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Question regarding the use of apostrophe/ownership in the case of twins.

Noun: The Night Sisters (who constitute a twin object).

Sentence: Mary tended John throughout the Night Sisters passing.

Would this be:

  • Mary tended John throughout the Night Sister's passing.
  • Mary tended John throughout the Night Sisters' passing.
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"The Night Sisters" is a plural noun. Therefore the possessive form is "The Night Sisters'", adding just an apostrophe. The proper form of thre example sentence is

Mary tended John throughout the Night Sisters' passing.

Similarly with other plural nouns:

I greatly enjoyed the Bermuda Islands' sunny beaches.

"the Bermuda Islands" is a plural noun

Pages run the Senators' errands.

"Senators" is a plural noun.

Note that this rule applies to all plural nouns. There is not a special rule for twins, but twins will often be referred to in the plural.

However, a singular noun that happens to end in the letter s does not follow this rule (Strunk and White, The Elements of Style, Rule 1: Form the possessive singular of nouns with 's.")

  • I enjoyed reading Charles's books.
  • The Shores's menu is quite extensive.
  • The actress's performance drew loud applause.
  • Chess's rules are more complex than those of the game Go.

Many native speakers ignore this rule, but in my view this is a mistake.

Often the possessive form can be avoided by rewriting. For example "The rules of chess" rather than "Chess's rules". Sometimes this improves the flow of the sentence.

To clarify the title question: A "twin" is a single person who is one of a pair or set of twins. The term for a set is 'twins" or "a pair of twins", which is plural, and treated as such. ("twins" can also mean a larger grouping of people who are twins, either in sets or not.) Thus

The twin's clothing

means the clothing of one person, who happens to be a twin, while

The twins' clothing

mean the clothing associated with a set of twins, or possibly with several sets. Given how easily these forms can be confused, if the distinction is important, the sentence should be rewritten for clarity, probably by avoiding the direct possessive. Thus:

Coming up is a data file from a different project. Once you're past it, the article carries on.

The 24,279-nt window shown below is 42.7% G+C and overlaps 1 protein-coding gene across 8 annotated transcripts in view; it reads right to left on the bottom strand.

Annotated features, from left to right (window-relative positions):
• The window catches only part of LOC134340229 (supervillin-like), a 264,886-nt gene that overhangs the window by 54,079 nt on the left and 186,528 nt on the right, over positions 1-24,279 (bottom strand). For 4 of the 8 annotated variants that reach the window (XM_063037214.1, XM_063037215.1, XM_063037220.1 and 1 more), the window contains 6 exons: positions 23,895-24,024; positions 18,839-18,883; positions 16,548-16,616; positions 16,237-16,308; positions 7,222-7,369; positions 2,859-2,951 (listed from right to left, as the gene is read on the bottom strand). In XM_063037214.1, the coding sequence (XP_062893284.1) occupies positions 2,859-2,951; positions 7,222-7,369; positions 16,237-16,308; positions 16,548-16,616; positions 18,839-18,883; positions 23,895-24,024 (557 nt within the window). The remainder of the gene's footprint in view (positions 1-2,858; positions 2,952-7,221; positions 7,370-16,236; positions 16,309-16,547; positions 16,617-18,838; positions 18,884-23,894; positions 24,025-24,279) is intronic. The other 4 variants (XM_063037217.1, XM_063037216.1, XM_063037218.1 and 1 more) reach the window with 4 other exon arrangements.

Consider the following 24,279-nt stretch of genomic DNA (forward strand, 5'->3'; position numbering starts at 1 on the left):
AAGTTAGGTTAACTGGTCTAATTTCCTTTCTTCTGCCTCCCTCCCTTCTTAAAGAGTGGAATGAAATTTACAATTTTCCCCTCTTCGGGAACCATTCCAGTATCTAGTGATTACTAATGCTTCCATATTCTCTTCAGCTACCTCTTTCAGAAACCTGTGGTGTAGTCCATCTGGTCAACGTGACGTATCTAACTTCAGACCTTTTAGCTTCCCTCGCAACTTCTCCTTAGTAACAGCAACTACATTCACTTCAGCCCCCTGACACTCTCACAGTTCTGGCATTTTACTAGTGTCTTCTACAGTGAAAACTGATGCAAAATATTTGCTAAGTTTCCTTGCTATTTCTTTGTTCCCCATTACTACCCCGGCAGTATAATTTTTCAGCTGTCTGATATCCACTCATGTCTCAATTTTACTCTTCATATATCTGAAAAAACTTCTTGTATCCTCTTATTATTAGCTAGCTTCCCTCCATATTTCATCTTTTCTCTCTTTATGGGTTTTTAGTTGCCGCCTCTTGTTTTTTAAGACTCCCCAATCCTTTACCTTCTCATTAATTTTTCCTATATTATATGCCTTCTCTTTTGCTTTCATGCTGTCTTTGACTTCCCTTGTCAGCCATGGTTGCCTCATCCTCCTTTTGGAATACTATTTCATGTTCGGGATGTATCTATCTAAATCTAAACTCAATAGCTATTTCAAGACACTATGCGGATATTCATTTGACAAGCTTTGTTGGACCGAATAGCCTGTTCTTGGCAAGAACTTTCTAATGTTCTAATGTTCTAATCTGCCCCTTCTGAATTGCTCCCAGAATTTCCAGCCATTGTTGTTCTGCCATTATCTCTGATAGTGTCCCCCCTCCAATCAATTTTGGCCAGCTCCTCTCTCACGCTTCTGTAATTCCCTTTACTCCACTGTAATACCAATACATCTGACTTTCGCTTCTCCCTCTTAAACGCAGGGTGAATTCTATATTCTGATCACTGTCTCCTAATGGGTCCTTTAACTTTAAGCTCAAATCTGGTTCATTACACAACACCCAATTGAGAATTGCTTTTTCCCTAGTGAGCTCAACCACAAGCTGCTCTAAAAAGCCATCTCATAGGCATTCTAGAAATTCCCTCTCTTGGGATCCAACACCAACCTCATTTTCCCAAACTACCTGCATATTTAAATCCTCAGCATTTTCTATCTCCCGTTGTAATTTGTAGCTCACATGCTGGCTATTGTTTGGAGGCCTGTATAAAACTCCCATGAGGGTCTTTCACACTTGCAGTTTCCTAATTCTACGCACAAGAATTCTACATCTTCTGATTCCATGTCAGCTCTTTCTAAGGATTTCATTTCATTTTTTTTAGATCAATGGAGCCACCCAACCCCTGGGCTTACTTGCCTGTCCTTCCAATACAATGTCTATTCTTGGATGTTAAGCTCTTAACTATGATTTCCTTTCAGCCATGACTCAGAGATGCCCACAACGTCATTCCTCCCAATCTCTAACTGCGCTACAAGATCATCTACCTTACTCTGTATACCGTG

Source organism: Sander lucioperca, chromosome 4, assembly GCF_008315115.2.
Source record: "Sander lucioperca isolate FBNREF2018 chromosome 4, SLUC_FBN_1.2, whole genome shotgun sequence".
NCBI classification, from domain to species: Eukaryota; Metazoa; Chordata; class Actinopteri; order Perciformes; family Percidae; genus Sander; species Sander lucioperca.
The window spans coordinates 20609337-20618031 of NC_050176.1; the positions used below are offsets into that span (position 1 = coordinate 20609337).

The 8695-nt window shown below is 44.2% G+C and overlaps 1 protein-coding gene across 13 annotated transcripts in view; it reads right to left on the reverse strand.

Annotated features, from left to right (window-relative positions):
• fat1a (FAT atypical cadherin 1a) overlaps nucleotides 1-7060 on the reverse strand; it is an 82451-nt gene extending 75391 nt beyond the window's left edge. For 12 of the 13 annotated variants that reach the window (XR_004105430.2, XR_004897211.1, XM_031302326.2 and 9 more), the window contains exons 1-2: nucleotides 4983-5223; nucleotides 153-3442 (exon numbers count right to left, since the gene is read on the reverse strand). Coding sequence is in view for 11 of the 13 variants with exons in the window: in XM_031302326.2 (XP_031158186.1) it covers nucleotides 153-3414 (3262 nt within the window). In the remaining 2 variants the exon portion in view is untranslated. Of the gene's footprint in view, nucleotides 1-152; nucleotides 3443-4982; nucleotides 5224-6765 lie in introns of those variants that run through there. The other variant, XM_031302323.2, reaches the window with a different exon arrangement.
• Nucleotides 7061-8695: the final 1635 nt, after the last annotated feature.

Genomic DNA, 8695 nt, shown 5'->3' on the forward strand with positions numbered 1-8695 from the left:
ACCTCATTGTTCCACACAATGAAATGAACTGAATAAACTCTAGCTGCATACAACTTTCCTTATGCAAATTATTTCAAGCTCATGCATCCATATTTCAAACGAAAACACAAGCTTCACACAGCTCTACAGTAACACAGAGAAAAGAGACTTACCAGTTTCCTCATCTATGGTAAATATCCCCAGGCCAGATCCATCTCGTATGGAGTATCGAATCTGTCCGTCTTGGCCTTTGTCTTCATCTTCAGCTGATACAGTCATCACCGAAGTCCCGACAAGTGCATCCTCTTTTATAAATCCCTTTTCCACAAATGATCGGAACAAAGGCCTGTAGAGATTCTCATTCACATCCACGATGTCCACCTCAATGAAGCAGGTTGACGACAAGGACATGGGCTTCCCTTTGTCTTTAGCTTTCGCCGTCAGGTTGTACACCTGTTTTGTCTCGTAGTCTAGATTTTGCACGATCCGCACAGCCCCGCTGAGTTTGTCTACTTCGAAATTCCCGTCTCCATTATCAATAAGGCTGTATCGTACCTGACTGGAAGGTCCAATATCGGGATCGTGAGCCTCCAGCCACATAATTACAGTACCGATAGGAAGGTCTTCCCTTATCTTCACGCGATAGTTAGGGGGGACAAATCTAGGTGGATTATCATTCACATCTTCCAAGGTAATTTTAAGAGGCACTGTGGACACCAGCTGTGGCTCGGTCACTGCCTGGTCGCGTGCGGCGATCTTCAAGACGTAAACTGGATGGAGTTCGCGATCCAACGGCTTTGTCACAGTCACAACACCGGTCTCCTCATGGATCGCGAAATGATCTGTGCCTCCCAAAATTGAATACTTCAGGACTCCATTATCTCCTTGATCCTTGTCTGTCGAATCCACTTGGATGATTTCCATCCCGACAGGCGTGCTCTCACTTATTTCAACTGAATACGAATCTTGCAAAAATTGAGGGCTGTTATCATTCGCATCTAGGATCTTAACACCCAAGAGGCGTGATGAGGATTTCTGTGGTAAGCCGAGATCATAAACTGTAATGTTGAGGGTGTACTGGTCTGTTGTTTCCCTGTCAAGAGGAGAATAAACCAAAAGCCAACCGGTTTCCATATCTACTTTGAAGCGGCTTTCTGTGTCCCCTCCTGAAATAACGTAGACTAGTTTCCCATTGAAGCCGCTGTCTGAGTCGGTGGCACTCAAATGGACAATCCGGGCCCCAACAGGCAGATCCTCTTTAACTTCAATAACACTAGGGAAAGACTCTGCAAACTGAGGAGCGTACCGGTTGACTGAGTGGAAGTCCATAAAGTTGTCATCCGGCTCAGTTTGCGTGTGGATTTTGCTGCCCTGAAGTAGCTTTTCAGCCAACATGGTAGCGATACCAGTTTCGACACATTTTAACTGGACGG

Fred and John are twins. Fred's clothing is mostly red and white, while John's is blue and white.

But

Jane and Sally are twins. Their clothing is largely green and yellow.

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    Much appreciated, David! Either I did my homework before, or I guessed the usage correctly; for in the two spots I had it written, I did use it as the Night Sisters'. Alas, I often question the validity of my own mind, and after some halfhearted online searching, couldn't find any relative examples. :D – MTilda101 Apr 21 at 18:00
  • Because of the title of the question, I would recommend adding to this good answer the fact that the correct possessive for one pair of twins would be "twin's", as in: "She is the twin's mother". Of course, if you were talking about multiple pairs of twins, it would be "twins'", as in: "Both pairs of twins have the same mother, and she is the twins' mother." – Ben Hocking Apr 21 at 19:06
  • @ Ben Hocking that would be incorrect. a "twin" is a single person who is one of a pair or set of twins. the term for a set is 'twins" or "a pair of twins", which is plural, and treated as such. – David Siegel Apr 21 at 19:25
  • @DavidSiegel — in thinking about it more, I agree you are correct, which just underscores the importance of mentioning it explicitly. ;) – Ben Hocking Apr 21 at 19:29
  • @Ben Hocking Thank you. I have added a clarification to the answer. – David Siegel Apr 21 at 19:35

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